[T]he apostle Paul (who wrote a large portion of the New Testament) writes to his fellow Christians that “if Christ has not been raised, your faith is futile; you are still in your sins.” (1 Cor 15:17)
If Jesus was not really raised, the Christian faith is actually a Christian farce; or, as historian Hugo Staudinger put it, if the New Testament writings “are really only tales which have been made up,” then “they can quite legitimately be replaced by other tales.” The idea that a person could retain their Christian faith while claiming that Jesus was not raised from the dead contradicts historic Christianity. And we learn about what Christianity is from the New Testament documents.
If the texts that comprise the Bible are unreliable, Christianity loses its foundation, says University of St. Andrews New Testament scholar Richard Bauckham, because “Christian faith has trusted that within these texts we encounter the real Jesus, and it is hard to see how Christian faith and theology can work with a radically distrusting attitude to the Gospels.”
Our primary record of the Christian faith is the New Testament; the New Testament texts serve as the foundation for accurate knowledge and belief about Jesus. The authors of the New Testament claimed to be writing true accounts of the life of Jesus, and the historical reliability of their writings is important because it protects the Christian faith from modern revisionism.
Our duty, then, is to investigate whether or not the New Testament documents are in fact accurate, and it is the intent of this analysis to demonstrate why we can be confident that the New Testament is historically reliable, that is, accurately preserved according to the original documents and reliable according to the sort of traditional tests applied to historical documents.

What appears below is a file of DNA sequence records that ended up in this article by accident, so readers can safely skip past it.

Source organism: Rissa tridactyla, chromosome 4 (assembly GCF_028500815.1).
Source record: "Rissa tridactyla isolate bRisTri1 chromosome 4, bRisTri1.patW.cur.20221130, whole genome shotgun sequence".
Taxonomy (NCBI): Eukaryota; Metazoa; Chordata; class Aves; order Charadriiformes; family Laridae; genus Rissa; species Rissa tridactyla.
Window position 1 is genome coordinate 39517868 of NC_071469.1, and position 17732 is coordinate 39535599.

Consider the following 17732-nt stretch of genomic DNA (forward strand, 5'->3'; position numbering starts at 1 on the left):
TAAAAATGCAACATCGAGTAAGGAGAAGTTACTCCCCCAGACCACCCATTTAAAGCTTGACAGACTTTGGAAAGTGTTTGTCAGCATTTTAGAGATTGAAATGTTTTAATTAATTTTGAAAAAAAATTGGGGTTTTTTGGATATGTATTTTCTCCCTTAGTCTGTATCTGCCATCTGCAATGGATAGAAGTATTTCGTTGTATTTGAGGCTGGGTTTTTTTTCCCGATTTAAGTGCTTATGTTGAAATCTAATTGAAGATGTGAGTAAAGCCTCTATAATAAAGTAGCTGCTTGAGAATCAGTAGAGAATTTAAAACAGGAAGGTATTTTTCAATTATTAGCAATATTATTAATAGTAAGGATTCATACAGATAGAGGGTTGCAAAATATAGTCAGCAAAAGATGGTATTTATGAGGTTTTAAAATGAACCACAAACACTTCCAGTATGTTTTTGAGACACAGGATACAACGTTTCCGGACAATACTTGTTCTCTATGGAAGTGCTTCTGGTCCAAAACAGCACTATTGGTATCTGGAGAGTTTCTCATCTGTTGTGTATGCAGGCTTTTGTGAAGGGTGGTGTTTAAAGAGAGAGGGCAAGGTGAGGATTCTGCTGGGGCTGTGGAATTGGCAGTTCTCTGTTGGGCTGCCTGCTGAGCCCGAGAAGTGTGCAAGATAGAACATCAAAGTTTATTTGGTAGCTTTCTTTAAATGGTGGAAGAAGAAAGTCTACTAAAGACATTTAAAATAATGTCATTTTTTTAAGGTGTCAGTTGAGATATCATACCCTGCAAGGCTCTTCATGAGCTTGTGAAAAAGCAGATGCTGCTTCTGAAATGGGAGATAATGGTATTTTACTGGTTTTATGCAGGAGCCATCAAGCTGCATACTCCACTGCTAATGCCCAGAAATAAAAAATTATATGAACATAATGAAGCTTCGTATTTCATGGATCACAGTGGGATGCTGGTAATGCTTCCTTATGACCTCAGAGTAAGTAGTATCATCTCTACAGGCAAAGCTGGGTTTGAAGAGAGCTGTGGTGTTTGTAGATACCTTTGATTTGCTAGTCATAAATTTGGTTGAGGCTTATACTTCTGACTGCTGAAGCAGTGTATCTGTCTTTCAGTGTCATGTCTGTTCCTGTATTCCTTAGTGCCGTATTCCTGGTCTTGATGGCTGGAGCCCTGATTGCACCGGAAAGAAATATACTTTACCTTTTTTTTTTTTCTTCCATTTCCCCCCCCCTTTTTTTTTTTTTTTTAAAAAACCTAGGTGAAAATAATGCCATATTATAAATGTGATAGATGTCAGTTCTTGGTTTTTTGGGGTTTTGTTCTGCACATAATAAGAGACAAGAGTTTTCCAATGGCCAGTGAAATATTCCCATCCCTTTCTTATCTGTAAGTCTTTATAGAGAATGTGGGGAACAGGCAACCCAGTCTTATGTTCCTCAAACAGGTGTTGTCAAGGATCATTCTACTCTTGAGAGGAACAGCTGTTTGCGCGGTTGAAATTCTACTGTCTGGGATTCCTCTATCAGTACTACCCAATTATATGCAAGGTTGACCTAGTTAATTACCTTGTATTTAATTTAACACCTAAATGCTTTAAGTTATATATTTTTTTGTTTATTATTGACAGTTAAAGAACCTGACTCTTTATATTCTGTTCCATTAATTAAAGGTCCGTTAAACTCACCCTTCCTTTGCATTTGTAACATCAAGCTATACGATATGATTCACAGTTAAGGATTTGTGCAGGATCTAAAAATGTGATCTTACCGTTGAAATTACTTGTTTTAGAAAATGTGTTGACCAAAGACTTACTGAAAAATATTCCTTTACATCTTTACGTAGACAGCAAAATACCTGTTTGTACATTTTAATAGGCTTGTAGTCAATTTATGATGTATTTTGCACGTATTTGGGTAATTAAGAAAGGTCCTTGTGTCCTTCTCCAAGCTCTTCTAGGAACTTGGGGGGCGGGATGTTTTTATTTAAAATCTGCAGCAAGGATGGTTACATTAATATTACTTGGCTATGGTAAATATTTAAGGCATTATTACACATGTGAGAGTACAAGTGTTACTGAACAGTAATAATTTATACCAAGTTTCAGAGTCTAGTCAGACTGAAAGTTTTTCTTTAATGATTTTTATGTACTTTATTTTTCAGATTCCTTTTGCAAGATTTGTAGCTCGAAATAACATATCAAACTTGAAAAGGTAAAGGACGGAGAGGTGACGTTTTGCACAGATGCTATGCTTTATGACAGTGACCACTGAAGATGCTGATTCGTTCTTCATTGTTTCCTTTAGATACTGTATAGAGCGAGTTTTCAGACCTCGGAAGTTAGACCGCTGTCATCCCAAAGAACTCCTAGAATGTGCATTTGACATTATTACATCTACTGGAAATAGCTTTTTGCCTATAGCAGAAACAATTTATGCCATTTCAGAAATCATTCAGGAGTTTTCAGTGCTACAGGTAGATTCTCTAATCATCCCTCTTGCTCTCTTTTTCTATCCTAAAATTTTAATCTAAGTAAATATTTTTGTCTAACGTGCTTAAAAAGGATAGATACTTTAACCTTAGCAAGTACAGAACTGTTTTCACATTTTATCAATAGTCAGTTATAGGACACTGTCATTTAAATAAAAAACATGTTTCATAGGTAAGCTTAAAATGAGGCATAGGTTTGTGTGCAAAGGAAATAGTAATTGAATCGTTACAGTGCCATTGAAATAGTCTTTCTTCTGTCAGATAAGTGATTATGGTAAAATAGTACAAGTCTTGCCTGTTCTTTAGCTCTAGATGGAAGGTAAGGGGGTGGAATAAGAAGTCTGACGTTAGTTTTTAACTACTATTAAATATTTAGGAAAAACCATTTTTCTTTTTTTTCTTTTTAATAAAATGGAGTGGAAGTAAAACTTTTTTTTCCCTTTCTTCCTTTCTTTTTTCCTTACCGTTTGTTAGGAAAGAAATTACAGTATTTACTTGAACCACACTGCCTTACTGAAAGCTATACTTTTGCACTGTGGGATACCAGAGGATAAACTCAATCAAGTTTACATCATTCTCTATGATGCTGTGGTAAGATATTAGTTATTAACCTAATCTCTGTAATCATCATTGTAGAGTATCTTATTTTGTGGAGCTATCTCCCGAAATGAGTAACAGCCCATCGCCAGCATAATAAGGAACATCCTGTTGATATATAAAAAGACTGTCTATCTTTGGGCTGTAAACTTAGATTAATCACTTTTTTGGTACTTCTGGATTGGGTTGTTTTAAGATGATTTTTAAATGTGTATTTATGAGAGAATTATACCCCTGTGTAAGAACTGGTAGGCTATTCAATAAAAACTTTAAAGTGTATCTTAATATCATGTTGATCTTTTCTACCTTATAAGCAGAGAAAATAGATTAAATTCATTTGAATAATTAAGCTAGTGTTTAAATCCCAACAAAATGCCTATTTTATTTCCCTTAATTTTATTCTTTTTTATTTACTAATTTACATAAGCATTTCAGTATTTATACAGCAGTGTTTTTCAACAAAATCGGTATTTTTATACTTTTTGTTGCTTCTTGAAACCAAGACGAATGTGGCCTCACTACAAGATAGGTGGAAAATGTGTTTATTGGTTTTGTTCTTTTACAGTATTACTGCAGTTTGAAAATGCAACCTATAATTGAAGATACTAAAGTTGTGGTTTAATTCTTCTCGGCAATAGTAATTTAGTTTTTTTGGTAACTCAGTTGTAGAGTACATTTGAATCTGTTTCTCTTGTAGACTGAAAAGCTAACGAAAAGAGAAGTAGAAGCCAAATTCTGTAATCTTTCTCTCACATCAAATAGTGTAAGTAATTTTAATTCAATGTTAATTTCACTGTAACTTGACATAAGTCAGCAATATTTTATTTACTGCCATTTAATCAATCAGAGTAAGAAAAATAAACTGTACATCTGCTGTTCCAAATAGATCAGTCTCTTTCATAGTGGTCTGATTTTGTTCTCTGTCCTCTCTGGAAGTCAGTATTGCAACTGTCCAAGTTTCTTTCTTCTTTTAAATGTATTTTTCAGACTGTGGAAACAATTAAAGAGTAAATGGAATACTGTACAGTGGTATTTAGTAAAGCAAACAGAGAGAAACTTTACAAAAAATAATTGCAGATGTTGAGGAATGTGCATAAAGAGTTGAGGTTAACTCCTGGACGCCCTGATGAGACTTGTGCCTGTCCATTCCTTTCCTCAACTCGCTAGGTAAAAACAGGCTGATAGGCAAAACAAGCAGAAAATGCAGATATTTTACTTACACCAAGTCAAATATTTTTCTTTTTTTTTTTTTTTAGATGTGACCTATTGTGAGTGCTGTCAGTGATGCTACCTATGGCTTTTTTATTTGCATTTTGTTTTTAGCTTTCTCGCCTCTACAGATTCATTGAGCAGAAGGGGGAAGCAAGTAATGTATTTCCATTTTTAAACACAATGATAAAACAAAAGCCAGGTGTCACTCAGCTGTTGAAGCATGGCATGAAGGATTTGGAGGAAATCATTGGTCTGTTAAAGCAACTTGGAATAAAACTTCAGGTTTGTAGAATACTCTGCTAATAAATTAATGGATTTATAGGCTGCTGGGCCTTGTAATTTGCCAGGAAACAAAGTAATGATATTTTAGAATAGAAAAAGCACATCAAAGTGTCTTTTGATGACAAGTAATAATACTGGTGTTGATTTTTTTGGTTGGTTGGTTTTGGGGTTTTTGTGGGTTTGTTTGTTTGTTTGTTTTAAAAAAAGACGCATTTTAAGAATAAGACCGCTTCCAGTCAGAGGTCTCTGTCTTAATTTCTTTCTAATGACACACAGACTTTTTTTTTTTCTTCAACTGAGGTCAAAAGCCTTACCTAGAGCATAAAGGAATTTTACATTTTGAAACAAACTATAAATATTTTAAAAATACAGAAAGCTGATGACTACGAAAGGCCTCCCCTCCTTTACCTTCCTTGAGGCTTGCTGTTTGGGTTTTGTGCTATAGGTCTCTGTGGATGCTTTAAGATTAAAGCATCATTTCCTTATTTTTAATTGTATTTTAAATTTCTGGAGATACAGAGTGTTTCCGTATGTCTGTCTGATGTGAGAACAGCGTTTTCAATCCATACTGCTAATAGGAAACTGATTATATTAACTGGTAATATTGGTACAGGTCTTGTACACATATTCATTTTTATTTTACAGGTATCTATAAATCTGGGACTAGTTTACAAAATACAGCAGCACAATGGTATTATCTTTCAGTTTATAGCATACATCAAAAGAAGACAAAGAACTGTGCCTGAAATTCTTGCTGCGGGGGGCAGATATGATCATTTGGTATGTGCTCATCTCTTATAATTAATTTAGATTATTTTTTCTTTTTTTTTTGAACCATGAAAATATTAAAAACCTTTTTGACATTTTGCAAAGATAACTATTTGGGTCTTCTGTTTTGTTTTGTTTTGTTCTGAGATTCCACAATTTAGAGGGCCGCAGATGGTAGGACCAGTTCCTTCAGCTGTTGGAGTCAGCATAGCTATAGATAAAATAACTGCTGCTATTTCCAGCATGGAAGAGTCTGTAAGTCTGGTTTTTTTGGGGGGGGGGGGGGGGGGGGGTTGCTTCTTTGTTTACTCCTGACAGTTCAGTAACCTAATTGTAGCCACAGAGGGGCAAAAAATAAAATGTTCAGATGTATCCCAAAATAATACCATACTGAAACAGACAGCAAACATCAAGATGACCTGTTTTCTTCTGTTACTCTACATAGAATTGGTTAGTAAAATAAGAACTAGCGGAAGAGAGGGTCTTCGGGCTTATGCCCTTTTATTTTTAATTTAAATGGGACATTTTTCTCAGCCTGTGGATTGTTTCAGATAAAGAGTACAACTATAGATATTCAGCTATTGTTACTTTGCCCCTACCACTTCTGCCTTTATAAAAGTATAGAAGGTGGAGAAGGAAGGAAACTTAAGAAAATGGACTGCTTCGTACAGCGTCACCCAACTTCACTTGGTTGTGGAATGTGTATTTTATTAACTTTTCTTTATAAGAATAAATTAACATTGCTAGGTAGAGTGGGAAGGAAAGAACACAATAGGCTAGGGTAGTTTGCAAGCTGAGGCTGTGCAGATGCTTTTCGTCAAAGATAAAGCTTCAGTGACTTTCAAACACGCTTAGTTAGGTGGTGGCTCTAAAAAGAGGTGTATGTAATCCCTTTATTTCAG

The question we are seeking to answer is Can we have confidence that the New Testament was accurately recorded and transmitted to us, and that what it contains is the product of early and eyewitness testimony?– Source: Darren Hewer, The Historical Reliability of the New Testament
- Hugo Staudinger, The Trustworthiness of the Gospels. Translated by Robin T Hammond (Edinburgh: Handsel Press, 1983), 104.
- See for example Norman Geisler, “The Significance of Christ’s Physical Resurrection,” Bibliotheca Sacra 146:582 (1990): 148-170.
- Richard Bauckham, Jesus and the Eyewitnesses: The Gospels as Eyewitness Testimony (Grand Rapids: William B. Eerdmans Publishing Company, 2006), 2.
- Amy Orr-Ewing, Is the Bible Intolerant? Sexist? Oppressive? Homophobic? Outdated? Irrelevant? (Downer’s Grove: InterVarsity Press, 2005), 31-32.
- I’m referring here to the tenancy, when the Bible is dismissed as inaccurate, of interpreting the most central tenants of the faith to cohere with the whims of the times.
- See for example John DePoe, “The Historical Credibility of the New Testament,” n.p. Cited 6 April 2007. Online: http://apologetics.johndepoe.com/bible.html